Tim Donaghy, publisher split ways

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donaghy.jpgDisgraced former NBA referee Tim Donaghy and the publisher of his book, “Personal Foul,” will no longer be working together, according to Dan Devine of Yahoo! Sports. The book had been published by a company called VTi, but VTi CEO Shawna Vercher stated in an email that her company has “decided to terminate our relationship with Mr. Donaghy and will no longer be representing him as a client.” As for the book itself, the first edition has been “retired” and VTi “will not be distributing it in the future.” In his own email, Donaghy said that Four Daughters LLC will be publishing the second edition of his book. The book garnered a lot of attention because of Donaghy’s claim that it contained data about which referees have specific vendettas or biases that effect the outcome of a game. Most of the specific biases Donaghy mentions in the book were shown to not statistically exist by Henry Abbott and Kevin Arnovitz in a report last year. 

Donaghy and Vercher are telling very different stories about why their business relationship ended. According to Donaghy, the dispute is strictly financial — he claims that he has asked Vercher many times to “see where the money went” from the sales of the book, only to be denied that information, and that he “hasn’t received a dime” from book sales.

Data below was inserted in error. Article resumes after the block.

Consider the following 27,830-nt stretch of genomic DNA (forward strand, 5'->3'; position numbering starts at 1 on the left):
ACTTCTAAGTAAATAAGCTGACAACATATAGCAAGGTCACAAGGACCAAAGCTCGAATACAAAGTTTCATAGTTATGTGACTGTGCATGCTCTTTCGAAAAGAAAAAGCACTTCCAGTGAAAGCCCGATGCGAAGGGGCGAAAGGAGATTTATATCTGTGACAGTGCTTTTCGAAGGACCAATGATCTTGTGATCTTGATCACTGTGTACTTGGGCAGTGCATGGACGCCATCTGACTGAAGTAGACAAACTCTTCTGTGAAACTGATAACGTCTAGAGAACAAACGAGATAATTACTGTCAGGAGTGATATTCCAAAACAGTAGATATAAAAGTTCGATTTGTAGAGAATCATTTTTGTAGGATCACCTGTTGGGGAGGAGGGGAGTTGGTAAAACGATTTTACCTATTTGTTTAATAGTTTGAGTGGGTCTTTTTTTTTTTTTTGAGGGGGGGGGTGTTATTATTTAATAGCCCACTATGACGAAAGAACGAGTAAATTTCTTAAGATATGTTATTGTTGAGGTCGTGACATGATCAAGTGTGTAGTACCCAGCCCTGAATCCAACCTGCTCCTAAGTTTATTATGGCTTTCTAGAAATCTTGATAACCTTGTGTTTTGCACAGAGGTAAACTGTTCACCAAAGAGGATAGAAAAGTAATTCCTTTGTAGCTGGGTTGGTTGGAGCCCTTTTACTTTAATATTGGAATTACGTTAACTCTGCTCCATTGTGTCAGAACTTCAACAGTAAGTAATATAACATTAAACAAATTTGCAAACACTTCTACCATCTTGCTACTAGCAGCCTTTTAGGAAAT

Vercher gave very different reasons for why her company decided to terminate their relationship with Donaghy:
Vercher told BDL the relationship had broken down “over the last couple of months, coming to a boil over the last week or so,” when she alleges Donaghy began making “threats of violence.”
“He threatened to come here,” Vercher said, claiming that the prospect of Donaghy appearing at VTi’s Largo, Fla., offices in search of royalties (which she says were not yet available, terming the fiscal turnaround “not a fast process”) rankled her employees and frightened her.
“He mentioned that someone was going to come up here and get me, that they knew where I live,” Vercher said. “He made mention of his ties to members of the Gambino crime family, saying that they were active in our area.”
As the alleged threats against herself, her employees and her business escalated, Vercher said, she made the decision to cut the cord “for safety reasons.”

Donaghy vehemently denies Vercher’s claims, and stated that she is trying to profit off of his disgraced reputation. This will all become clearer in the next week or so, as Vercher has been served with a subpoena requiring that she present an accurate accounting of the total sales of “Personal Foul.” Meanwhile, Vercher will be seeking an order of protection in a Florida court, and claims to have evidence of some of the threats Donaghy has made against her. We’ll see how this all turns out. 

LeBron James, do you owe Cleveland anything? “I don’t owe anybody anything”

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It will be the biggest off-court topic of the NBA season: Will LeBron James stay with the Cavaliers after this season?